and then there were four…


Yes folks, another dishcloth has sprung forth from my needles. I feel like all I’ve done all week is knit ballband dishcloths- you’d almost never have known that I had my mom’s retirement dinner on Wednesday, went to the West Island knitting meetup on Thursday, went for dinner with Yannick, Jakob, Maaike and her daughter on Friday…well, you *would* have known about that stuff if I’d posted better over the week. Sorry!

Friday after dinner Maaike and her daughter came over, and once the kids were in bed we popped in Meet the Spartans on DVD and knit and laughed. (Nothing is better than Kevin Sorbo’s “whee” after a particularily amusing skipping dance to I Will Survive!) I cast on for this dishcloth and got through about half before going up to bed. Saturday I had off, so I managed to finish the cloth during Jakob’s afternoon nap, while we watched Walk Hard. (It was cute, but Meet the Spartans was laugh-out-loud funnier).

Same pattern, same yarns, different color. All the details are already up on Ravelry, but I’ll post them here once the full gift basket is complete.
Depending on how much time I have by Saturday, this 4 will be matched with 4 others. If I really run out of time, I’ll split these 4 up into the two parts of the gift that I wanted to have dishcloths.
We’d rented 2 more movies when returning the first 2, so Saturday night I got more knitting done during Beowulf. It was much more entertaining than I’d remembered from reading it in university…although I’d read the early English, 11th century (or whatever) version, not a funky modern version with a smoking-hot Grendel’s mother and some major storyline changes. It was an odd feeling to keep thinking I was watching an extended cut-scene in a videogame, but it was a good movie, all and all.

I took the time to fix and finish Velvet Oblivion. First I made a small cut and unpicked the joining round of the black Boa border. Once it was detatched I made sure that the mask itself wasn’t cupping- it wasn’t. It was huge, but relatively flat. Good. Next I picked up over double the amount of stitches I’d picked up the first time. Instead of following the pattern, I picked up stitches as frequently as I could around. I knit 1 extra row with the Boa to add a little extra depth of the border since my mask was so much bigger than the finished size of the actual pattern. Once that was done I bound off with my fingers crossed. It worked- there was no more cupping.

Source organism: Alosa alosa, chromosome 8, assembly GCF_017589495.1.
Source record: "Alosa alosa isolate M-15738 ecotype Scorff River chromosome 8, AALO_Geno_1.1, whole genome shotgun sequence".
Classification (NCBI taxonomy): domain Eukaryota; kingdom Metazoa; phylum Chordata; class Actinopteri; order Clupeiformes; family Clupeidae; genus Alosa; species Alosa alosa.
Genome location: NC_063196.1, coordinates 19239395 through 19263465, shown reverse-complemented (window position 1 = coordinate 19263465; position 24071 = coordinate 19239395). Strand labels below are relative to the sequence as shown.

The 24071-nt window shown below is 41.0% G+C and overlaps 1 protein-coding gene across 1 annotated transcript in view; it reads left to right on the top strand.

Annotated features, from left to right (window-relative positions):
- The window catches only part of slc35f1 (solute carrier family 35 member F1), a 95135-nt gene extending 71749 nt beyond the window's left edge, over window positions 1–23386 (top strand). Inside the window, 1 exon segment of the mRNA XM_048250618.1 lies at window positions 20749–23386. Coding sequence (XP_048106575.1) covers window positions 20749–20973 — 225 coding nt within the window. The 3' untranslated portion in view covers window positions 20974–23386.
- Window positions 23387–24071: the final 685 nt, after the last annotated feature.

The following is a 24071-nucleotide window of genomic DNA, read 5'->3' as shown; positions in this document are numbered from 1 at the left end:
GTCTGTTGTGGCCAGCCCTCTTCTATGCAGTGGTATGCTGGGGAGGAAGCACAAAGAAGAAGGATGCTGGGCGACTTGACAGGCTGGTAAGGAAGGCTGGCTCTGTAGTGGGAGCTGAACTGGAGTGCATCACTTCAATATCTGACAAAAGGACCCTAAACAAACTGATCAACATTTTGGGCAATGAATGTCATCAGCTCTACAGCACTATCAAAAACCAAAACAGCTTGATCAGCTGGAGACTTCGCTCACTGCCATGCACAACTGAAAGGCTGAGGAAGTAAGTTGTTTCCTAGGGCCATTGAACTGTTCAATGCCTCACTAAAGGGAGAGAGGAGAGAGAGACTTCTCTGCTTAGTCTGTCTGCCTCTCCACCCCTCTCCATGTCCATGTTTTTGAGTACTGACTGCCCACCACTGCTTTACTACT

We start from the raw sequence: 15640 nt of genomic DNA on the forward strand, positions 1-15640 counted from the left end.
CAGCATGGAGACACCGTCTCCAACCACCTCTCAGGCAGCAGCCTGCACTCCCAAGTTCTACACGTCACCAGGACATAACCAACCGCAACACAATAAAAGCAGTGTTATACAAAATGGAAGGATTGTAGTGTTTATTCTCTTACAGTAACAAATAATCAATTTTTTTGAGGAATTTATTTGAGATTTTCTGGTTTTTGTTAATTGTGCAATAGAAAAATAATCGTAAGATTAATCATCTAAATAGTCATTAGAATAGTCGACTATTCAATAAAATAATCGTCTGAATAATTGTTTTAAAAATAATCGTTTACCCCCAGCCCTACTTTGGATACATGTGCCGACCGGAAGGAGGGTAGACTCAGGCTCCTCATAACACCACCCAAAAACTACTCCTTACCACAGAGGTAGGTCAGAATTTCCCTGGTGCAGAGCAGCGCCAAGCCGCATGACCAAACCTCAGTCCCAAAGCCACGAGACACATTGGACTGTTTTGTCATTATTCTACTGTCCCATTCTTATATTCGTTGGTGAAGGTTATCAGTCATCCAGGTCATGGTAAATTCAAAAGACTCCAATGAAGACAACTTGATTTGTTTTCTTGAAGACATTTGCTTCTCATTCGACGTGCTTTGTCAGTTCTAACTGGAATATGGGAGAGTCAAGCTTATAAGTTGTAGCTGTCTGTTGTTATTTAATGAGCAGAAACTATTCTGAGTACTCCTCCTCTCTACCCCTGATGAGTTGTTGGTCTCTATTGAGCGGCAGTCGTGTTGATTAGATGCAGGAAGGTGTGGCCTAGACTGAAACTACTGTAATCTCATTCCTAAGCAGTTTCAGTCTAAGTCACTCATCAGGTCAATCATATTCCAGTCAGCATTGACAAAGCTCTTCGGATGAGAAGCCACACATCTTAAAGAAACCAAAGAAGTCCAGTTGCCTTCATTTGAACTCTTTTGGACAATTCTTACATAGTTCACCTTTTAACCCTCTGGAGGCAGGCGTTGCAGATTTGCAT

I haven’t unpacked my black elastic I’d bought for this project years ago, and wanted to finish the pattern without waiting until the next day to run out to the store. I was afraid to attach a single tie and have the mask gape at the outside of the eyes or down on the cheeks, so I came up with (what I think is) a good idea. I took a really looooong length of yarn and folded it in half. I tied a knot about 7″ down from the fold, leaving a skinny loop. I left that loop to be the tie, and sewed each of the other ends in a V shape to one side of the mask. I repeated it on the other side, and when I was done I had a mask that held nicely over the temple and near the cheek, with ties that joined together near the back of the head, with the loop after the knot being the length to tie the bow with. (Clear as mud?) The reason I’d tied the yarn in half before attaching it to the mask, as opposed to just tying lengths to each side, is so there would be no cut end of the yarn exposed that could fray over time. The yarn itself could wear out, but I think it would take longer than a cut end.

Author: Jennifer Lori

Punny dork who makes stuff.

2 thoughts on “and then there were four…

  1. Clear as mud, that about sums it up (while reading, I was like “huh?”). I loved Beowulf, I watched it on the plane on the way back from Japan. It felt weird to be commenting about Beowulf’s butt (since, you know, he’s not real!). But you know me and my fictional characters!


  2. Despite the tricky ties, the mask did turn out to be pretty cute. I hope the recipient likes it!

    Hmm, I may have to check out Beowulf now. I had heard it wasn’t very good, but critics in SoCal tend to be extremely harsh.


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